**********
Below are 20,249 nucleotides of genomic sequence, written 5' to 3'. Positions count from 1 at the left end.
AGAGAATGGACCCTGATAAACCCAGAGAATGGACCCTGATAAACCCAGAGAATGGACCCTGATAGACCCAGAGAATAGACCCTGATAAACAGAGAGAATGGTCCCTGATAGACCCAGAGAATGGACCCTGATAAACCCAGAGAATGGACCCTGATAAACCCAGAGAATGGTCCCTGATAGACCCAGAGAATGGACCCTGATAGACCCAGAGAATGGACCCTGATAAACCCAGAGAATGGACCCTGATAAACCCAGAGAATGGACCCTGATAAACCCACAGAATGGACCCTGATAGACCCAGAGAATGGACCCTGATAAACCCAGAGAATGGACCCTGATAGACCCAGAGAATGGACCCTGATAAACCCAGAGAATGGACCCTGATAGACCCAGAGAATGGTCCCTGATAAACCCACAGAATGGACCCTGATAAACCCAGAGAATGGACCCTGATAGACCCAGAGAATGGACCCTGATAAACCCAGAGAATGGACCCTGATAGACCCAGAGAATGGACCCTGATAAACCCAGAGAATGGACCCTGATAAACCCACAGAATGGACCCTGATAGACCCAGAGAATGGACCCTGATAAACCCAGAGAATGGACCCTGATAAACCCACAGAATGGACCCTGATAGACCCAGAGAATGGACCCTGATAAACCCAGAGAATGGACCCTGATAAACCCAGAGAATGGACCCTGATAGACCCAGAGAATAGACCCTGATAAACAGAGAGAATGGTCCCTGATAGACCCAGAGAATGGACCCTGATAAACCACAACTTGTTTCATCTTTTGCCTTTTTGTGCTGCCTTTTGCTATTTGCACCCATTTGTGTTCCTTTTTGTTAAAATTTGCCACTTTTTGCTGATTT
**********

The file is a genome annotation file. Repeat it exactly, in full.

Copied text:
Below are 20,249 nucleotides of genomic sequence, written 5' to 3'. Positions count from 1 at the left end.
AGAGAATGGACCCTGATAAACCCAGAGAATGGACCCTGATAAACCCAGAGAATGGACCCTGATAGACCCAGAGAATAGACCCTGATAAACAGAGAGAATGGTCCCTGATAGACCCAGAGAATGGACCCTGATAAACCCAGAGAATGGACCCTGATAAACCCAGAGAATGGTCCCTGATAGACCCAGAGAATGGACCCTGATAGACCCAGAGAATGGACCCTGATAAACCCAGAGAATGGACCCTGATAAACCCAGAGAATGGACCCTGATAAACCCACAGAATGGACCCTGATAGACCCAGAGAATGGACCCTGATAAACCCAGAGAATGGACCCTGATAGACCCAGAGAATGGACCCTGATAAACCCAGAGAATGGACCCTGATAGACCCAGAGAATGGTCCCTGATAAACCCACAGAATGGACCCTGATAAACCCAGAGAATGGACCCTGATAGACCCAGAGAATGGACCCTGATAAACCCAGAGAATGGACCCTGATAGACCCAGAGAATGGACCCTGATAAACCCAGAGAATGGACCCTGATAAACCCACAGAATGGACCCTGATAGACCCAGAGAATGGACCCTGATAAACCCAGAGAATGGACCCTGATAAACCCACAGAATGGACCCTGATAGACCCAGAGAATGGACCCTGATAAACCCAGAGAATGGACCCTGATAAACCCAGAGAATGGACCCTGATAGACCCAGAGAATAGACCCTGATAAACAGAGAGAATGGTCCCTGATAGACCCAGAGAATGGACCCTGATAAACCACAACTTGTTTCATCTTTTGCCTTTTTGTGCTGCCTTTTGCTATTTGCACCCATTTGTGTTCCTTTTTGTTAAAATTTGCCACTTTTTGCTGATTT